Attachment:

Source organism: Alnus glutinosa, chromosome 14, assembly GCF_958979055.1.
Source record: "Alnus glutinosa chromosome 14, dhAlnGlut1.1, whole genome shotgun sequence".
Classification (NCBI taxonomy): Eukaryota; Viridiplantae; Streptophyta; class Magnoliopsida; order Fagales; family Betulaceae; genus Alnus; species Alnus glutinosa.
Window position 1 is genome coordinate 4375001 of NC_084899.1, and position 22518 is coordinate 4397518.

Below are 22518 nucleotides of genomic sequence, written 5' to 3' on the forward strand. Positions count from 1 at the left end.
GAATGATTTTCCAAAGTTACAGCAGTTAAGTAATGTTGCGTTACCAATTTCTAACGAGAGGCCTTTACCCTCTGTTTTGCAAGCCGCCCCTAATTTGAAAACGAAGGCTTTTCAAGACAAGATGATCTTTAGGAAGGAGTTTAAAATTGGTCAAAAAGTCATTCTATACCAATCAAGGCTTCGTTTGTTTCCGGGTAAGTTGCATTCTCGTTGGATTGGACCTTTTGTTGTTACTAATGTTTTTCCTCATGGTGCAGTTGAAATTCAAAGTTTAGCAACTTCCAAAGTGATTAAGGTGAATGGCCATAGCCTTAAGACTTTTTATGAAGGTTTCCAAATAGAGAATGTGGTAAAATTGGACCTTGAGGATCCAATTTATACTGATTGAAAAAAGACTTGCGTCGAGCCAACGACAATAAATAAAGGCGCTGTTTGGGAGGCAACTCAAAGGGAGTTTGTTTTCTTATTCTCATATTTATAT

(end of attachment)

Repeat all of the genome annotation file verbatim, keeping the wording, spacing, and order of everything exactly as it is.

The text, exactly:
Source organism: Alnus glutinosa, chromosome 14, assembly GCF_958979055.1.
Source record: "Alnus glutinosa chromosome 14, dhAlnGlut1.1, whole genome shotgun sequence".
Classification (NCBI taxonomy): Eukaryota; Viridiplantae; Streptophyta; class Magnoliopsida; order Fagales; family Betulaceae; genus Alnus; species Alnus glutinosa.
Window position 1 is genome coordinate 4375001 of NC_084899.1, and position 22518 is coordinate 4397518.

Below are 22518 nucleotides of genomic sequence, written 5' to 3' on the forward strand. Positions count from 1 at the left end.
GAATGATTTTCCAAAGTTACAGCAGTTAAGTAATGTTGCGTTACCAATTTCTAACGAGAGGCCTTTACCCTCTGTTTTGCAAGCCGCCCCTAATTTGAAAACGAAGGCTTTTCAAGACAAGATGATCTTTAGGAAGGAGTTTAAAATTGGTCAAAAAGTCATTCTATACCAATCAAGGCTTCGTTTGTTTCCGGGTAAGTTGCATTCTCGTTGGATTGGACCTTTTGTTGTTACTAATGTTTTTCCTCATGGTGCAGTTGAAATTCAAAGTTTAGCAACTTCCAAAGTGATTAAGGTGAATGGCCATAGCCTTAAGACTTTTTATGAAGGTTTCCAAATAGAGAATGTGGTAAAATTGGACCTTGAGGATCCAATTTATACTGATTGAAAAAAGACTTGCGTCGAGCCAACGACAATAAATAAAGGCGCTGTTTGGGAGGCAACTCAAAGGGAGTTTGTTTTCTTATTCTCATATTTATAT